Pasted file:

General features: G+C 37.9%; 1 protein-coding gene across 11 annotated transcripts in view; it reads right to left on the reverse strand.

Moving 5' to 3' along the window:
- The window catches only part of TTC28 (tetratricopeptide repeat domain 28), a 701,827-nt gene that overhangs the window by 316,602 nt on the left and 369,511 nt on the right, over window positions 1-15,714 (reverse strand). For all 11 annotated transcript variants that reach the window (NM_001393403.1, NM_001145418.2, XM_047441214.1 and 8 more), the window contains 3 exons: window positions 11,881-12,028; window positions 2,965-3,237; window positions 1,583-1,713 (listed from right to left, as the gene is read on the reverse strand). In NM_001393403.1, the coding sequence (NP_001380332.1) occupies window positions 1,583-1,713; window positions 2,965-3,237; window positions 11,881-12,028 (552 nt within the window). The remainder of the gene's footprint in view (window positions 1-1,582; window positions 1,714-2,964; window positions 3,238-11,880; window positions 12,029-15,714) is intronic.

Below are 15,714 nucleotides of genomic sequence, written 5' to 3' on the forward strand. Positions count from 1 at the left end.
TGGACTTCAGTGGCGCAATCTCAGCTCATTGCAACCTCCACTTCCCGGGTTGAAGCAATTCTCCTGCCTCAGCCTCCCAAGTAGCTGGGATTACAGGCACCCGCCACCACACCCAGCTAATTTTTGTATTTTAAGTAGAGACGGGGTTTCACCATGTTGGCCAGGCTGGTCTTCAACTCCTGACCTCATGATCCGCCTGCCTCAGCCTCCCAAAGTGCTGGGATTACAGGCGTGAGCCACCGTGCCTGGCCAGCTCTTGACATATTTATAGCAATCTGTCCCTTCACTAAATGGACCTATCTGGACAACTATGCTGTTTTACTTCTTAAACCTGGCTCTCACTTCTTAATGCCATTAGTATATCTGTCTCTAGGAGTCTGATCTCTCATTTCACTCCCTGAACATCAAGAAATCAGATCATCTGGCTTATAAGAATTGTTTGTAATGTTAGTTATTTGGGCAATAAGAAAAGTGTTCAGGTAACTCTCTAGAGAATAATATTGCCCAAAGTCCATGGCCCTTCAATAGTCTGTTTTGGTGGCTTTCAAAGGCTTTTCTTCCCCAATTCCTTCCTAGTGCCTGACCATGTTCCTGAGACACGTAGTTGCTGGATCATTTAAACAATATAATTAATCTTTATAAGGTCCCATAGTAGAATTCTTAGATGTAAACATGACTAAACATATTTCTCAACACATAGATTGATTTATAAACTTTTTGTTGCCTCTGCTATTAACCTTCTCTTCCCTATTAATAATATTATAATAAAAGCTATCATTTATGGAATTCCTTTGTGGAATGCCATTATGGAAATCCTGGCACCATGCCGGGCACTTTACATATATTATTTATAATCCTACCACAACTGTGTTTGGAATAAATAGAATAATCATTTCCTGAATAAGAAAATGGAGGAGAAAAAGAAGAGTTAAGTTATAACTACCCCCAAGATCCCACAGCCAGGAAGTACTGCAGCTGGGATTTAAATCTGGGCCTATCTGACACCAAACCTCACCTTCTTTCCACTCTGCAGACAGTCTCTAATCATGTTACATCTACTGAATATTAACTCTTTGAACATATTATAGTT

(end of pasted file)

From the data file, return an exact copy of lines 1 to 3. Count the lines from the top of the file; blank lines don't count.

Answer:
General features: G+C 37.9%; 1 protein-coding gene across 11 annotated transcripts in view; it reads right to left on the reverse strand.

Moving 5' to 3' along the window:
- The window catches only part of TTC28 (tetratricopeptide repeat domain 28), a 701,827-nt gene that overhangs the window by 316,602 nt on the left and 369,511 nt on the right, over window positions 1-15,714 (reverse strand). For all 11 annotated transcript variants that reach the window (NM_001393403.1, NM_001145418.2, XM_047441214.1 and 8 more), the window contains 3 exons: window positions 11,881-12,028; window positions 2,965-3,237; window positions 1,583-1,713 (listed from right to left, as the gene is read on the reverse strand). In NM_001393403.1, the coding sequence (NP_001380332.1) occupies window positions 1,583-1,713; window positions 2,965-3,237; window positions 11,881-12,028 (552 nt within the window). The remainder of the gene's footprint in view (window positions 1-1,582; window positions 1,714-2,964; window positions 3,238-11,880; window positions 12,029-15,714) is intronic.